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i have allocated a lot of 2D arrays in my code, and I want each one array to read from a file named as array's name. The problem is that each array has different size, so I am looking for the most efficient way. The code is like this:

Module Test
USE ...
implicit NONE
private
public:: initializeTest, readFile

real(kind=8),dimension(:,:),allocatable,target:: ar1,ar2,ar3,ar4,ar5,...,ar10
real(kind=8),dimension(:,:),pointer:: pAr

CONTAINS
!
subroutine initializeTest
integer:: k1,k2,k3,k4,k5
integer:: ind1,ind2

allocate(ar1(k1,k1),ar2(k1,k2),ar3(k2,k4),ar4(k5,k5),...) !variable sizes

! here needs automatization - since its repeated
pAr => ar1
ind1 = size(pAr,1)
ind2 = size(pAr,2)   
call readFile(par,ind1,ind2)

pAr => ar2
ind1 = size(pAr,1)
ind2 = size(pAr,2)   
call readFile(par,ind1,ind2)

!....ar3, ... , ar9

pAr => ar10
ind1 = size(pAr,1)
ind2 = size(pAr,2)   
call readFile(par,ind1,ind2)

end subroutine initializeTest
!
!

subroutine readFile(ar,row,col)
real(kind=8),dimension(row,col)
integer:: i,j,row,col

! it should open the file with same name as 'ar'
open(unit=111,file='ar.dat')
do i = 1, row
 read(222,*) (ar(i,j),j=1,col) 
enddo
end subroutine importFile
!
!
end module Test
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2 Answers 2

up vote 0 down vote accepted

As far as I know, extracting the name of the variable from the variable at runtime isn't going to work.

If you need lots of automation for the arrays, consider using an array of a derived type, as one other answer suggests, in order to loop over them both for allocation and reading. Then you can enumerate the files, or store a label with the derived type.

Sticking to specific array names, an alternative is to just read/write the files with the required name as an argument to the routine:

Module Test
...
! here needs automatization - since its repeated 
call readFile(ar1,'ar1')
call readFile(ar2,'ar2')
!....ar3, ... , ar9
call readFile(ar10,'ar10')

end subroutine initializeTest

subroutine readFile(ar,label)
real(kind=8) :: ar(:,:)
character(len=*) :: label
integer:: i,j,nrow,ncol,fd
nrow=size(ar,1)
ncol=size(ar,2)    
open(newunit=fd,file=label)
do i = 1, row
  read(fd,*) (ar(i,j),j=1,col) 
enddo
end subroutine readFile

end module Test

Some unsollicited comments: I don't really get why (in this example) readFile is public, why the pointers are needed? Also, kind=8 shouldn't be used (Fortran 90 kind parameter).

share|improve this answer
    
i tried your example and it works. Answers: Pointers was my perception of how to do that, not essential to be done using pointers. I didnt know that kind=8 can generate these problems. readFile is true not essential to be public. Two questions: open(newunit=fd) seems to work with f90, isnt a feature of f08 only? also is there a way to loop this call readFile(ar1,'ar1' to ar10,'ar10') but the names of the arrays are distinct so 'ar1' may be 'grav', 'ar2' may be 'radius', etc.. Can I make a list of the array variable names and loop through it? –  OverStacked Apr 29 at 11:09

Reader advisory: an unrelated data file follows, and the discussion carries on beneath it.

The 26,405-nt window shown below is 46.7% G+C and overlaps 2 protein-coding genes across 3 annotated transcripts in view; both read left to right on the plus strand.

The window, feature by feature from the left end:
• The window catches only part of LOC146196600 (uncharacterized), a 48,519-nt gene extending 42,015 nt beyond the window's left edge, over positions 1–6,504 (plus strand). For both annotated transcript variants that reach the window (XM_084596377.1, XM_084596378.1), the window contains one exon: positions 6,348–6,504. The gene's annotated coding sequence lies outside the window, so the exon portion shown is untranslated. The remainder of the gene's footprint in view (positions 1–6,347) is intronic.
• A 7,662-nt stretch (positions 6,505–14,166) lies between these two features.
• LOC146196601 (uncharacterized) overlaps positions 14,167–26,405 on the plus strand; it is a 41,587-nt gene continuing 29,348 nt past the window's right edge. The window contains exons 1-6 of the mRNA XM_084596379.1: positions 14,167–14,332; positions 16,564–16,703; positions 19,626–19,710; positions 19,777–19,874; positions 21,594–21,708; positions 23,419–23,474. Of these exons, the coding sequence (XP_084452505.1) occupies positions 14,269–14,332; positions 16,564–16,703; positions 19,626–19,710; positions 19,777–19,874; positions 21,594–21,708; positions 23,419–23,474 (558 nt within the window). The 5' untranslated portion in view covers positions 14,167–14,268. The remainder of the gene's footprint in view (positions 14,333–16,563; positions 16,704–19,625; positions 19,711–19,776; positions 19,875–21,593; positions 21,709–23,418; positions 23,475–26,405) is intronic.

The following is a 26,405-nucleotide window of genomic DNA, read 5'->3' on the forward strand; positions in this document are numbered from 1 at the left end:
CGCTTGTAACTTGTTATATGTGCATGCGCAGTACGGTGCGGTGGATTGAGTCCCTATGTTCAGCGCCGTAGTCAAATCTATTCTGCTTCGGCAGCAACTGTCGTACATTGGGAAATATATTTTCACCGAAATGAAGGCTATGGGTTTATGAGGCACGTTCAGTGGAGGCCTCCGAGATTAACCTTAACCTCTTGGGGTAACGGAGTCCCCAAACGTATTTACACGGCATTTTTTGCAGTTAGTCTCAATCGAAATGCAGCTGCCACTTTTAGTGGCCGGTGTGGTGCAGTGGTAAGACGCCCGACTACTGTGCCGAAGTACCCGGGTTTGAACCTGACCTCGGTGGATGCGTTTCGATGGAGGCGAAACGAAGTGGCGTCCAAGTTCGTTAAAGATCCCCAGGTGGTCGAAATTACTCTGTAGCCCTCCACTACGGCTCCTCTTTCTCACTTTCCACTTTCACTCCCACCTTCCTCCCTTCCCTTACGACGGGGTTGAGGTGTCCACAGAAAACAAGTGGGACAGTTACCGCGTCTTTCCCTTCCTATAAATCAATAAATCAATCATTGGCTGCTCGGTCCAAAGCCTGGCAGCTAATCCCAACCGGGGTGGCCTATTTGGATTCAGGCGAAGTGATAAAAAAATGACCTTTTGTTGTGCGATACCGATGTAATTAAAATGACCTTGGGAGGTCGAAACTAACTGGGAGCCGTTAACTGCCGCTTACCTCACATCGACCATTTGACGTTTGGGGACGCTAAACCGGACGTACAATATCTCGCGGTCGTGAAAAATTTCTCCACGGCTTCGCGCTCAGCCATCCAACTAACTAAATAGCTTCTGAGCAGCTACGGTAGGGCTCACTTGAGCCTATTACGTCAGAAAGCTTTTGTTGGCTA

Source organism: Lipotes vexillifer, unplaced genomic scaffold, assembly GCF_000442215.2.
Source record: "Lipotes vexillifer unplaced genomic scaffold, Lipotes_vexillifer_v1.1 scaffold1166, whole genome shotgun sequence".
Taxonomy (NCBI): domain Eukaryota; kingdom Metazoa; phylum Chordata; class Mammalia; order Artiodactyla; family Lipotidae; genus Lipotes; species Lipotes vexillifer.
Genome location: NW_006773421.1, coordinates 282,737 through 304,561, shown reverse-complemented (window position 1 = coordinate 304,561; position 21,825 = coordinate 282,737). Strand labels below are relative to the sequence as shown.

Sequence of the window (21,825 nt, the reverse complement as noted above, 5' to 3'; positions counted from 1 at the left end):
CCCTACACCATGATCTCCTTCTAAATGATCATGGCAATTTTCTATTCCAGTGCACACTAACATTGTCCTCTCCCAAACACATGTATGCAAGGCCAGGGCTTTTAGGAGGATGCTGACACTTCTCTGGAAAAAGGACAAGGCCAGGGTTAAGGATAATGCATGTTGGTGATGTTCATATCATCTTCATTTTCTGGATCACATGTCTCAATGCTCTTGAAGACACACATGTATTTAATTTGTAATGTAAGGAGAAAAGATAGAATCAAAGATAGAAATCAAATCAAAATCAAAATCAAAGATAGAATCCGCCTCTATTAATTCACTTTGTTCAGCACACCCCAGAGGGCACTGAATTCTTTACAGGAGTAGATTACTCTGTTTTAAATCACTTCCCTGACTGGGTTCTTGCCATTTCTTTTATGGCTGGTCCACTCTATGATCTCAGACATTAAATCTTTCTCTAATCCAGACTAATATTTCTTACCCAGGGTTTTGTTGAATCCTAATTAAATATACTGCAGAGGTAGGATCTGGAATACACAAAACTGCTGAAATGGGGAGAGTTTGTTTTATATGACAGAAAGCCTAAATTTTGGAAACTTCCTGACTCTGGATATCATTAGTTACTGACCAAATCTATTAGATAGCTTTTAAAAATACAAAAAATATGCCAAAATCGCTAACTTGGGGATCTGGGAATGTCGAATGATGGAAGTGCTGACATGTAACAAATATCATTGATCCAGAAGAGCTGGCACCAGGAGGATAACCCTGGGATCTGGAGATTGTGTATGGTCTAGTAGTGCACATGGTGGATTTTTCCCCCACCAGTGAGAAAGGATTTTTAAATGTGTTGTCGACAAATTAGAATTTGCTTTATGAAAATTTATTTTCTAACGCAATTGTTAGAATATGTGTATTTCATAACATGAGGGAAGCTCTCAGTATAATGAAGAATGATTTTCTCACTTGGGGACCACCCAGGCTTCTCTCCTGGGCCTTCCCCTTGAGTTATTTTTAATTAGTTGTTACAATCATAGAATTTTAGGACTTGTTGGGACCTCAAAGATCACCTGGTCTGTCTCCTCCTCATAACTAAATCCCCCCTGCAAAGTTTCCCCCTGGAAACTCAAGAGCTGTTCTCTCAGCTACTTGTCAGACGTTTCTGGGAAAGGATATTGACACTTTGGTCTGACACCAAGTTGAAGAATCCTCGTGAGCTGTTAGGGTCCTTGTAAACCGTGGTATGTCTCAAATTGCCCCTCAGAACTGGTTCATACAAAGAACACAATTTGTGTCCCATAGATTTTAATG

newunit is Fortran 2008, but it's supported by e.g. gfortran (since 4.5, see gcc.gnu.org/wiki/Fortran2008Status). What do you mean with 'seems to work with f90'? Are you using e.g. -std=f95 to compile? –  steabert Apr 29 at 11:14
    
no i dont use std=95 somewhere. I am having a makefile to compile with intel compiler, but i mean the module file is named as Module1.f90. –  OverStacked Apr 29 at 11:37
    
The .f90 file extension doesn't mean Fortran 90, it's interpreted by both gfortran and ifort that it contains free-form source code, read this: software.intel.com/en-us/blogs/2013/01/11/… –  steabert Apr 29 at 11:49
    
ok i see, helpful link. Do you have any idea of how to loop the call readFile(array1,'array1') from array1 to array20. –  OverStacked Apr 29 at 11:56

If your arrays ar1, ar2, etc. had the same dimensions you could put them all in a 3-dimensional array. Since they have different dimensions, you can define a derived type, call it a "matrix", with an allocatable array component and then create an array of that derived type. Then you can read the i'th matrix from a file such as "input_1.txt" for i=1. The program below, which works with g95 and gfortran, shows how the derived type can be declared and used.

module foo
implicit none
type, public :: matrix
   real, allocatable :: xx(:,:)
end type matrix
end module foo

program xfoo
use foo, only: matrix
implicit none
integer, parameter :: nmat = 9
integer            :: i
character (len=20) :: fname
type(matrix) :: y(nmat)
do i=1,nmat
   allocate(y(i)%xx(i,i))
   write (fname,"('input_',i0)") i
   ! in actual code, read data into y(i)%xx from file fname
   y(i)%xx = 0.0
   print*,"read from file ",trim(fname)
end do
end program xfoo
share|improve this answer
    
thank you for your answer. I think it's better way to get rid of the pointers and use a derived type array as you commented. But the problem is that my arrays that I am using have different names. I don't want to make an array y(nmat), so y(1) = array1,etc. (array1,...,array10 was an example) but in the code they have distinct names that correspond to the data that allocate and I want to be readable so that people understand what data includes. –  OverStacked Apr 29 at 11:06

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